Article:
Wednesday, March 24, 2010


Corrector readers that still bother to get the Havre Daily “news” may have noticed yet another insular letter to the editor from William Thackery, now calling himself a member of the Democrat Central Committee instead of his usual “Senior professor emeritus, MSU-Northern Havre”, in which he was belly-aching about alleged political speeches which were being made in Havre churches by Representative Wendy Warburton. Not unlike Professor Thackery’s former college classes, his letter is full of half-truths, innuendos, and off topic left-wing rhetoric. Thackery’s letter to the editor that ran in the HDN is posted below as it ran, complete with the poor grammar and misspellings that only the professor himself could do.

Wendy, a church is no place for a political speech
Open letter to Rep. Wendy Warburton, Republican candidate for the Legislature from District 34 in Havre and Hill and Blaine counties. I enjoyed your speech to the congregation at Fifth Avenue Christian Church as much as the other people who were there awaiting a spiritual message. I'm sorry to say, however, that your message was not spiritual, despite your spirited delivery. After all, you had filed for the House of Representatives once again, just the week before your campaign speech in church. I think you must know as well as I do, a political campaign speech does not belong in church on Sunday morning, delivered as an alleged sermon.

I checked with church members of both political parties, and I assure you both were upset by your antics. I also checked with the Federal Election Code, by which all political campaigns are run. You risked the "tax-exempt status" of this church as well as other churches in the community where you apparently delivered the same campaign speech. I might have ignored your conduct, but now you have a highly qualified Democratic opponent, Dana Sapp Seidel. Your opponent assured me thatshe could not talk politics with me in her ofice, where she is employed in a public service position.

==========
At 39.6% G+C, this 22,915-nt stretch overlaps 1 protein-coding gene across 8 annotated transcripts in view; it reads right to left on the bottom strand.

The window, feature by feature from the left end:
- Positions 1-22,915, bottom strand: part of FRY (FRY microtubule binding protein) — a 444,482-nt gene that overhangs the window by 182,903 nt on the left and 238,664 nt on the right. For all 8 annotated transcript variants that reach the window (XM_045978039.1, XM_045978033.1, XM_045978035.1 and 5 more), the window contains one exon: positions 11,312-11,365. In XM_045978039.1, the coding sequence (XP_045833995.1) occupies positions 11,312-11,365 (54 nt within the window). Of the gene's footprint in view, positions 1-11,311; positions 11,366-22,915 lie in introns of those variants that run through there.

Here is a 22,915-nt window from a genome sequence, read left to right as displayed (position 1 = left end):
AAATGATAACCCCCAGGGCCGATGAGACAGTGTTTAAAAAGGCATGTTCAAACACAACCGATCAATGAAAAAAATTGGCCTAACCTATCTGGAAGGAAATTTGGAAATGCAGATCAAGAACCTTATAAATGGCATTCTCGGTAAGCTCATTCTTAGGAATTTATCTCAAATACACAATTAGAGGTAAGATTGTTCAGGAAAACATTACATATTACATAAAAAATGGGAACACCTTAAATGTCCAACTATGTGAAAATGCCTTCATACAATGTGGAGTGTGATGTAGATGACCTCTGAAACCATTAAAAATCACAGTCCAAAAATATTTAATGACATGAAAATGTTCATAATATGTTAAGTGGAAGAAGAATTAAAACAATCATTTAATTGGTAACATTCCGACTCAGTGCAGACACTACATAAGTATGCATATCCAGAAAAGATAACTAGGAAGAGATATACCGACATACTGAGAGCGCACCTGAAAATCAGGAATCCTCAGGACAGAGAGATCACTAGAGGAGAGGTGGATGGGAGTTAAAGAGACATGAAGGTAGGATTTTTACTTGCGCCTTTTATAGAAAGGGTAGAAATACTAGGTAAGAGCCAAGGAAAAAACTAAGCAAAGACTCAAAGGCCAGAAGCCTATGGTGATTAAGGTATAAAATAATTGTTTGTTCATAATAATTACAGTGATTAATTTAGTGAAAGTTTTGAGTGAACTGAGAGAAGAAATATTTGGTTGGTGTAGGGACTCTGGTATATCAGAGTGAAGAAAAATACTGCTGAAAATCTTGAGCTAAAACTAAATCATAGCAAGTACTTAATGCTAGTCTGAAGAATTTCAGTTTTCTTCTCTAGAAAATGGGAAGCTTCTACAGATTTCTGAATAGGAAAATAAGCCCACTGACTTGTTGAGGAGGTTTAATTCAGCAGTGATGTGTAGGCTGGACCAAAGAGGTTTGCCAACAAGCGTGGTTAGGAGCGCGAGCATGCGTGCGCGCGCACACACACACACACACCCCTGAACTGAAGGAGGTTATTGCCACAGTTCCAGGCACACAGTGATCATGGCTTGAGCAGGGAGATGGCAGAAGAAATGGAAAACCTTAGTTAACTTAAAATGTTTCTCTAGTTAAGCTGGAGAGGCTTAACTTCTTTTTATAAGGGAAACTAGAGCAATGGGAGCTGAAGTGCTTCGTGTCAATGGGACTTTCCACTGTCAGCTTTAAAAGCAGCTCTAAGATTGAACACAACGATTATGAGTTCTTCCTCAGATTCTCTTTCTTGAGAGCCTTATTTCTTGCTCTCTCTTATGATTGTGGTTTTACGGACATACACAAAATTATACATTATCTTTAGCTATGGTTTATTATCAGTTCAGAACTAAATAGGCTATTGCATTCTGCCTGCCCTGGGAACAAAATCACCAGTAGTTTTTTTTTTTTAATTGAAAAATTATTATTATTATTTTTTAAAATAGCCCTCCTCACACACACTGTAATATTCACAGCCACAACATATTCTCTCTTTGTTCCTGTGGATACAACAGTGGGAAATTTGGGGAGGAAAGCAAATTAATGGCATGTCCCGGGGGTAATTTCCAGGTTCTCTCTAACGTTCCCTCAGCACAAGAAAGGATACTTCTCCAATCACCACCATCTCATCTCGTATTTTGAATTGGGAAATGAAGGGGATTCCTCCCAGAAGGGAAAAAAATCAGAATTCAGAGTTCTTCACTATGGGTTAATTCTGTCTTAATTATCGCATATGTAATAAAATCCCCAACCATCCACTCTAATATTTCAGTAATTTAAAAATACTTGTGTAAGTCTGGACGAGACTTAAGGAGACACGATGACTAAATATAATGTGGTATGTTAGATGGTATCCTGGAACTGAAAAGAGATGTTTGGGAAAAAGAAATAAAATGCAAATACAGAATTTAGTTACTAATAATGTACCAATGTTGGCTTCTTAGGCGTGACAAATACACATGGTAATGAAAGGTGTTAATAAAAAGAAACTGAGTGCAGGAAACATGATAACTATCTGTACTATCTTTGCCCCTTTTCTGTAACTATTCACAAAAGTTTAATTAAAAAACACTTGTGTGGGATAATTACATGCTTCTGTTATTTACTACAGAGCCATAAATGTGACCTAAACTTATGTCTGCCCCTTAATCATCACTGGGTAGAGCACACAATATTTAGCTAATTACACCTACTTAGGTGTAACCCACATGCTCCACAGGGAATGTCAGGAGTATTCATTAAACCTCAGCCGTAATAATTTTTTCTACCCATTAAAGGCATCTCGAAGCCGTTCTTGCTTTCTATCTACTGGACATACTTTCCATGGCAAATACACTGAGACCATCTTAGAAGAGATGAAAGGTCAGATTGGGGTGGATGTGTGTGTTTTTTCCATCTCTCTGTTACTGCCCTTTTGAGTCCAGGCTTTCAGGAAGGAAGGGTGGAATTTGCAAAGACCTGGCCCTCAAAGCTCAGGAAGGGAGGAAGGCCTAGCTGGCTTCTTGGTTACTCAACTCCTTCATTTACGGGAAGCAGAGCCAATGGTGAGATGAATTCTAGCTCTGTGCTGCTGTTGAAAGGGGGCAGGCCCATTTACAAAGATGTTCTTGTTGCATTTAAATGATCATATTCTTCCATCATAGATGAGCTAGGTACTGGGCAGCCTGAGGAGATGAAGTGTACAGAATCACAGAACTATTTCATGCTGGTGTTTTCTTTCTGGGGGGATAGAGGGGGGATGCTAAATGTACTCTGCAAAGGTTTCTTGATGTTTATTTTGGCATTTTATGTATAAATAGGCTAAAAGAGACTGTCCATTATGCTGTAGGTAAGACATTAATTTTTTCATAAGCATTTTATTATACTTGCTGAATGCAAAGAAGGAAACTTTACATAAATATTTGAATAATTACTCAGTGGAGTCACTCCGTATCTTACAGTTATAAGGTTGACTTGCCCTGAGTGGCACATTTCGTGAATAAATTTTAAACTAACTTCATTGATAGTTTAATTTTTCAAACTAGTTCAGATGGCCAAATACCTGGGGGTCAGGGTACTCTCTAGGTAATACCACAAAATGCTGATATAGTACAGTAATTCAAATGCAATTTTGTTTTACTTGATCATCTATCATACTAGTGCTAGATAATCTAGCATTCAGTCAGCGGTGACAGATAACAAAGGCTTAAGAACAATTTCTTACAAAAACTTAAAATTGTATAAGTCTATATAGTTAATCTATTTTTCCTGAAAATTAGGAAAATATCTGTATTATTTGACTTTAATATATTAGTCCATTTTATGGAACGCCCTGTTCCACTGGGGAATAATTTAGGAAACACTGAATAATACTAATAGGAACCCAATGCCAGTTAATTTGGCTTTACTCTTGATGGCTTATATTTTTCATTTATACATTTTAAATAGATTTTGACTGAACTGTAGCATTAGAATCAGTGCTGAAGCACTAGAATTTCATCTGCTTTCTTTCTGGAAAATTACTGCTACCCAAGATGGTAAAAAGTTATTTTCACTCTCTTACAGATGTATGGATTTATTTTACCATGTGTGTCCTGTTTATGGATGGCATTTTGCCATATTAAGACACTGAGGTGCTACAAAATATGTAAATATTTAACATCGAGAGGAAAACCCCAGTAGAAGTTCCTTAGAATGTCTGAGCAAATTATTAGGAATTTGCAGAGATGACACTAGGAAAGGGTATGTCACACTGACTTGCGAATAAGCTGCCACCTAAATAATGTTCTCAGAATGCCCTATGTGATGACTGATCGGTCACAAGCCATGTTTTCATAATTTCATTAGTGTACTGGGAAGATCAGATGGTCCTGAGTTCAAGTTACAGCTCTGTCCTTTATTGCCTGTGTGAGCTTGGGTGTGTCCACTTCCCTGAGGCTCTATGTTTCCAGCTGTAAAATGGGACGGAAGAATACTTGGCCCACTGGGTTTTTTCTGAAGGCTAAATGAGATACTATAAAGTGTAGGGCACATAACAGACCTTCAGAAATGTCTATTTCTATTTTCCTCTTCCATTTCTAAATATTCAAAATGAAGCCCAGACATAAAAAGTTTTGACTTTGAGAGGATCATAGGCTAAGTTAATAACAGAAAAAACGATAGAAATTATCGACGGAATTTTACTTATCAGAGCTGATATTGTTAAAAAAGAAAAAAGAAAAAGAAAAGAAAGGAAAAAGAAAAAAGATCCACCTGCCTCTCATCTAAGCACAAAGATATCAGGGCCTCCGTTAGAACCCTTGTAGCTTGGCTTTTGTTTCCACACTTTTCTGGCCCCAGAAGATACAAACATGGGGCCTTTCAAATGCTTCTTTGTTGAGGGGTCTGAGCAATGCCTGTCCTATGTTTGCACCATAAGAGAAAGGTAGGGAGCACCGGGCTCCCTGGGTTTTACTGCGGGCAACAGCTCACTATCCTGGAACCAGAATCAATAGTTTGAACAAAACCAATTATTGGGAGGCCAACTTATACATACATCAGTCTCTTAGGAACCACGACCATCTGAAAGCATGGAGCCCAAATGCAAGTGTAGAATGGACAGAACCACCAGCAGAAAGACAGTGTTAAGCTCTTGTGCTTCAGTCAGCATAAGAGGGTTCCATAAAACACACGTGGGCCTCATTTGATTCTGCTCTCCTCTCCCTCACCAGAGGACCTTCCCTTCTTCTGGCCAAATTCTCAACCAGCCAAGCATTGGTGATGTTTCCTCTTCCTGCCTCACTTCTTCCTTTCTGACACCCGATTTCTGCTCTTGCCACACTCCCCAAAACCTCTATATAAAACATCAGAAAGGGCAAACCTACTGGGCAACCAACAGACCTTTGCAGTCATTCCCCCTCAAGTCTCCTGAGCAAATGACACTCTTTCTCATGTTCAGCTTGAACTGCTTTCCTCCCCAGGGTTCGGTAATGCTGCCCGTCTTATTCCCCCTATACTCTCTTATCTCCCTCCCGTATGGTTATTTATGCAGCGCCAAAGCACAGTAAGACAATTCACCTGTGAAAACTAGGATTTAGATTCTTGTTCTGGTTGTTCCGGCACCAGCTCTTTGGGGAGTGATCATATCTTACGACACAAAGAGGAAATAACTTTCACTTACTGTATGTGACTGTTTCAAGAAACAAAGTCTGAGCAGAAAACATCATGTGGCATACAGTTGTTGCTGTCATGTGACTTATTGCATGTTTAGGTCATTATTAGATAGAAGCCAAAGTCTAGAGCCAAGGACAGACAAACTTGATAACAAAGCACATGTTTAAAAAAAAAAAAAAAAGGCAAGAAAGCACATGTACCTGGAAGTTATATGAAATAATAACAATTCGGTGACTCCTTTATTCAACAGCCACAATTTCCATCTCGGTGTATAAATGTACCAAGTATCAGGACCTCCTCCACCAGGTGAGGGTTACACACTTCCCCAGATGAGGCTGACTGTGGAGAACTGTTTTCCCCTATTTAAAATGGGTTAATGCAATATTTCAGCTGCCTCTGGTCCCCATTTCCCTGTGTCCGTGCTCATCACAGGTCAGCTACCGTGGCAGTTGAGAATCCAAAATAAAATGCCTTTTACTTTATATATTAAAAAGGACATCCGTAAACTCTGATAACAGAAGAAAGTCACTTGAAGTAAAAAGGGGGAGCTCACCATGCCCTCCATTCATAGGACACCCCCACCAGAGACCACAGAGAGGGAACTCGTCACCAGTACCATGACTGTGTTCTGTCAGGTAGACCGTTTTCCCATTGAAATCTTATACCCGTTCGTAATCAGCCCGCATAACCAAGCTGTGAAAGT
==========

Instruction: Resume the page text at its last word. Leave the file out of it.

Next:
Wendy, your opponent knows more of the law and fair campaign practices already than you do, and she did not serve a term in the Legislature as you did. She does not have other big advantages, as you do, since you attended Liberty University, Jerry Falwell's campus. Wendy, your indiscrete carelessness with law means you do not deserve a second term.

William Thackery, member Hill County Democratic Central Committee

The Corrector received several e-mails last night after the letter to the editor appeared asking us to do a post to “CORRECT” some misleading lies the good professor scribbled in his letter to the editor. First, Representative Warburton did not make a political speech. She in fact was invited by various churches to come and speak as to the “personhood amendment” and to talk about a group of Montana citizens that are gathering signatures for an amendment to be placed on the ballot this November. Pro-Life members of each of the churches visited are involved with gathering these signatures which were also being collected in each respective church on the Sunday’s when Representative Warburton spoke. The following link explaining the personhood amendment was sent to us by a reader and has been reprinted below.